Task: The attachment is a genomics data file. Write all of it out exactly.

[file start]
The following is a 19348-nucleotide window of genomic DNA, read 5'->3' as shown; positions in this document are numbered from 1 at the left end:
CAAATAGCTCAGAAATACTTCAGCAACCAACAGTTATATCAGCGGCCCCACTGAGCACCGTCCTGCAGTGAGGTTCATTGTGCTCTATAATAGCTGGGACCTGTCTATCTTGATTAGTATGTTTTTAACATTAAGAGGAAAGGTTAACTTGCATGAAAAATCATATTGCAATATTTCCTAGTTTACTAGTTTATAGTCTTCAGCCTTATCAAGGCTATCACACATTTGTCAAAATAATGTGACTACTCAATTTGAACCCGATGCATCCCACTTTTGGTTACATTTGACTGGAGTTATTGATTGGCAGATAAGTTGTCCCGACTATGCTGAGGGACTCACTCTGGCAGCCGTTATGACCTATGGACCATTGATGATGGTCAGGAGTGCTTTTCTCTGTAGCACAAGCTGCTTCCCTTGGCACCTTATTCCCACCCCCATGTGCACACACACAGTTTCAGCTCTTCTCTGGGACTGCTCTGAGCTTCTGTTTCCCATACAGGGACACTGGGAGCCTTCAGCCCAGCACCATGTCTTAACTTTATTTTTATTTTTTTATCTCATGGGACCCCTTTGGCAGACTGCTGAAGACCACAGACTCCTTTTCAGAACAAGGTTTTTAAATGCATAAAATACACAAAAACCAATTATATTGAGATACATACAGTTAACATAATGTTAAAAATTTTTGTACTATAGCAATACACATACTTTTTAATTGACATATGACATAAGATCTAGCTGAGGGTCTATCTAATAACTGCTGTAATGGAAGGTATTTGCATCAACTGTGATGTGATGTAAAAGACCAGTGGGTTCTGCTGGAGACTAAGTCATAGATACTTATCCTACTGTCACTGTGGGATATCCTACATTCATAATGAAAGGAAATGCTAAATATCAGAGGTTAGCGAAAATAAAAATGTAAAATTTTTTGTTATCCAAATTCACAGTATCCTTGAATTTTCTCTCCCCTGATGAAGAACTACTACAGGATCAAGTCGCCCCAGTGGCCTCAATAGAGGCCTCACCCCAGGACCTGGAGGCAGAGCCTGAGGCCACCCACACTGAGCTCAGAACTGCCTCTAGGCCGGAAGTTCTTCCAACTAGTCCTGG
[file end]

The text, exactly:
The following is a 19348-nucleotide window of genomic DNA, read 5'->3' as shown; positions in this document are numbered from 1 at the left end:
CAAATAGCTCAGAAATACTTCAGCAACCAACAGTTATATCAGCGGCCCCACTGAGCACCGTCCTGCAGTGAGGTTCATTGTGCTCTATAATAGCTGGGACCTGTCTATCTTGATTAGTATGTTTTTAACATTAAGAGGAAAGGTTAACTTGCATGAAAAATCATATTGCAATATTTCCTAGTTTACTAGTTTATAGTCTTCAGCCTTATCAAGGCTATCACACATTTGTCAAAATAATGTGACTACTCAATTTGAACCCGATGCATCCCACTTTTGGTTACATTTGACTGGAGTTATTGATTGGCAGATAAGTTGTCCCGACTATGCTGAGGGACTCACTCTGGCAGCCGTTATGACCTATGGACCATTGATGATGGTCAGGAGTGCTTTTCTCTGTAGCACAAGCTGCTTCCCTTGGCACCTTATTCCCACCCCCATGTGCACACACACAGTTTCAGCTCTTCTCTGGGACTGCTCTGAGCTTCTGTTTCCCATACAGGGACACTGGGAGCCTTCAGCCCAGCACCATGTCTTAACTTTATTTTTATTTTTTTATCTCATGGGACCCCTTTGGCAGACTGCTGAAGACCACAGACTCCTTTTCAGAACAAGGTTTTTAAATGCATAAAATACACAAAAACCAATTATATTGAGATACATACAGTTAACATAATGTTAAAAATTTTTGTACTATAGCAATACACATACTTTTTAATTGACATATGACATAAGATCTAGCTGAGGGTCTATCTAATAACTGCTGTAATGGAAGGTATTTGCATCAACTGTGATGTGATGTAAAAGACCAGTGGGTTCTGCTGGAGACTAAGTCATAGATACTTATCCTACTGTCACTGTGGGATATCCTACATTCATAATGAAAGGAAATGCTAAATATCAGAGGTTAGCGAAAATAAAAATGTAAAATTTTTTGTTATCCAAATTCACAGTATCCTTGAATTTTCTCTCCCCTGATGAAGAACTACTACAGGATCAAGTCGCCCCAGTGGCCTCAATAGAGGCCTCACCCCAGGACCTGGAGGCAGAGCCTGAGGCCACCCACACTGAGCTCAGAACTGCCTCTAGGCCGGAAGTTCTTCCAACTAGTCCTGG